“Do you Think God will Find Us on the Moon?” A reflection on Audio/Radio Dramas

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“Do you Think God will Find Us on the Moon?” A reflection on Audio/Radio Dramas


Things talked about in the audio:

And here is the background sound I used if you’re interested!


AUDIO TRANSCRIPT

Hi everyone! Welcome to my week 5 reflection post. Since we’re focusing completely on audio this week, I thought it would be fitting to do my reflection post in audio form. And it’s also an excuse to figure out how Audacity works, so hopefully you guys are hearing some background music or something. If you’re not, sorry I couldn’t figure it out. 🙁 (spoiler, I figured it out) However, if you would rather, there is also a transcript in my blog post you can read instead of listening to my voice. Which I don’t blame you!

So, for this week, like I said, we’re focusing all on audio and for the reflection we were asked to reflect on two videos by Jad Abumrad as well as an audio drama called Moon Graffiti. So, there are some guiding questions that I’m going to follow which mostly focus around Moon Graffiti so we’ll start with that.

So, Moon Graffiti is an audio drama based around if the 1969 moon landing actually crashed instead of landing safely. Already, I was interested in that topic and the audio drama is really interesting and super cool so be sure to go listen to it if you haven’t already! There will be a link in my blog post.

The first question that I have is ‘How does sound drive stories?’. So, in the Moon Graffiti audio drama there’s so much sound in it which makes you fully immersed in the experience. There’s footstep noises, there’s the sound of the crash, there’s this ambient background music. The voices of Buzz and Neil are distorted when they put space helmets on. All of that really adds to the immersive experience of an audio drama. I love listening to audio dramas, I’ve listen to quite a few. So I’m already quite familiar with all of this.

Next question is ‘how does sound impact mood and create atmosphere?’. So in Moon Graffiti, I really noticed the ambient noise in the background in a lot of places. It’s this really eerie, kinda spooky noise which I think is really fitting for the mood of the story. Because the story is a scary story, it’s a horror story, so you wouldn’t have this cheery, upbeat music, you’d have this weird ambient sound which is so fitting.

I’m also going to be talking about Abumrad’s videos and I also really enjoyed those. I think his outlook on audio and radio is really interesting. He talks a lot about how audio dramas and radio is a collaborative story, which really fits into our theme. I think I talked about it in one of my theme thought posts about how I’m really interested in collaborative storytelling. So the fact that audio is this kind of co-authoring or co-imagining of a story is super interesting to me. So the way he explains it is that you have the people who are producing the audio and then you have the listener who has their own experience and has their own visual of what the audio is talking about. So if the producer of the audio does a good job, the listener is able to picture what’s happening and they don’t even need the visuals.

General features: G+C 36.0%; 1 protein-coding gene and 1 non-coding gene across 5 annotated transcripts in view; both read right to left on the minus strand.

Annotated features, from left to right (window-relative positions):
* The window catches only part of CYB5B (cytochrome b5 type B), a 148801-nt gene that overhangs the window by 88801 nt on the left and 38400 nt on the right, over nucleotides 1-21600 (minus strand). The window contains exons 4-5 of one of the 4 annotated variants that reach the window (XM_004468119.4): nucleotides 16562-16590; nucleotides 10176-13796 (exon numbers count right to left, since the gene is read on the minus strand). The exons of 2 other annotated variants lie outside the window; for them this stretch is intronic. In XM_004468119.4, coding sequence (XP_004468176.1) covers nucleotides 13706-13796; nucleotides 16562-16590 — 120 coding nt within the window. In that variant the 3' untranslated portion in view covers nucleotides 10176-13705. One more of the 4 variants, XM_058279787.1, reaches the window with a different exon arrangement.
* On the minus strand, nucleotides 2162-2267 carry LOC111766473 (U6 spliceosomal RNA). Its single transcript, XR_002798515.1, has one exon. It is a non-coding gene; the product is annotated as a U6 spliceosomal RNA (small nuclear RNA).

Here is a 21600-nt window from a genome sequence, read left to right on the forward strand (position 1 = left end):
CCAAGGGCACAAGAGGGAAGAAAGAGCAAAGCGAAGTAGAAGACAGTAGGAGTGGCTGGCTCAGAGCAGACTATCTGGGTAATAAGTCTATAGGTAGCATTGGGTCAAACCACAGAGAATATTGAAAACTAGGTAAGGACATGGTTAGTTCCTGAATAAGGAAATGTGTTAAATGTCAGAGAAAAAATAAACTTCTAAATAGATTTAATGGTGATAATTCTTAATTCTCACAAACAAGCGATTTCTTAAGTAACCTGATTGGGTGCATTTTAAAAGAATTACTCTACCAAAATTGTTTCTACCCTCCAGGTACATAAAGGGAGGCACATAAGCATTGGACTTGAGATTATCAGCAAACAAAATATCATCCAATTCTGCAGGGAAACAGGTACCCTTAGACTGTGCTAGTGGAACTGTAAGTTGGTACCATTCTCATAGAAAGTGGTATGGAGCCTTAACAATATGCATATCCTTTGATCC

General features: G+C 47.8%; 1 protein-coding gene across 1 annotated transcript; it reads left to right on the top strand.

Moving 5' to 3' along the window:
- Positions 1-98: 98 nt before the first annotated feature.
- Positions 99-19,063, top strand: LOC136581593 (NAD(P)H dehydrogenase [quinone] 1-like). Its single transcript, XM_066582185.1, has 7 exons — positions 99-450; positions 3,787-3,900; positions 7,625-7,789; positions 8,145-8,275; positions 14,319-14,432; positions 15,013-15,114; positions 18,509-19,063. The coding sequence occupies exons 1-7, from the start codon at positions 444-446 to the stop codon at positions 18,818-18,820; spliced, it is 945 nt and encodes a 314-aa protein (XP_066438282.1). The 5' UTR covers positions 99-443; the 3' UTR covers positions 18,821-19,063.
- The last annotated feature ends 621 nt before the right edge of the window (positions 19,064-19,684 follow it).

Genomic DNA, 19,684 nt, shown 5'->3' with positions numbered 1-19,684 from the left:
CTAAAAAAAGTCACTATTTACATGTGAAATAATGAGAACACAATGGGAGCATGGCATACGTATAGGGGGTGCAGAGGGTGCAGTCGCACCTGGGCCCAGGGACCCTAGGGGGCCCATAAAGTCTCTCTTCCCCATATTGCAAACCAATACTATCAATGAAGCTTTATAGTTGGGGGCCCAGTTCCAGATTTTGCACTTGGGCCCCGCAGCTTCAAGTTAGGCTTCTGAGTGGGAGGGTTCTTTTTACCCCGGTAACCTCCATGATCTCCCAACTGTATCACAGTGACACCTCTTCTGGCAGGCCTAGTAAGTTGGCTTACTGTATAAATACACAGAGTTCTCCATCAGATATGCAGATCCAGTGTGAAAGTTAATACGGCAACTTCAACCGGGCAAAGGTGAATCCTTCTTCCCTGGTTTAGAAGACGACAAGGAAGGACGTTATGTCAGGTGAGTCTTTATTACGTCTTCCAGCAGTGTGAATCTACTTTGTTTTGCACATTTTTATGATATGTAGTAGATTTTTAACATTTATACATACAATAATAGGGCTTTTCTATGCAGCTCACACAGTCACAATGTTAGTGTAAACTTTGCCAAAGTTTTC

He also talks about soundscapes which was really interesting because we sort of take sound for granted. Soundscapes are everywhere and we don’t really think about them just because they happen all the time. Like from your keyboard clicks to making your coffee, everything has sound and we just really take it for granted.

And he talks about how he likes to take a familiar sound, like a syllable somebody says, and make it unfamiliar which made me think about the uncanny valley with visuals. So it’s interesting how we usually think of the uncanny valley as being a visual thing, but it can also be an audio thing. In Moon Graffiti I think there’s a really good instance of this uncanny, unfamiliar voice or sound that, we know what’s happening, but the way the audio distortion is happening it makes it really unfamiliar. So about 12 minutes in Buzz has a panic attack while Neil is talking and Neil’s voice gets all distorted and he’s talking in jumbles and we hear that through Buzz’s perspective so we feel immersed in the experience and we feel like we are Buzz, alone and trapped on the moon with only two hours left to live. I think that’s a really interesting way to tell stories.

Thank you all for listening! (Or reading ;)) I’m excited to dive deeper into audio and audio manipulation this week and try out some of the techniques we talked about for myself. So stay tuned!

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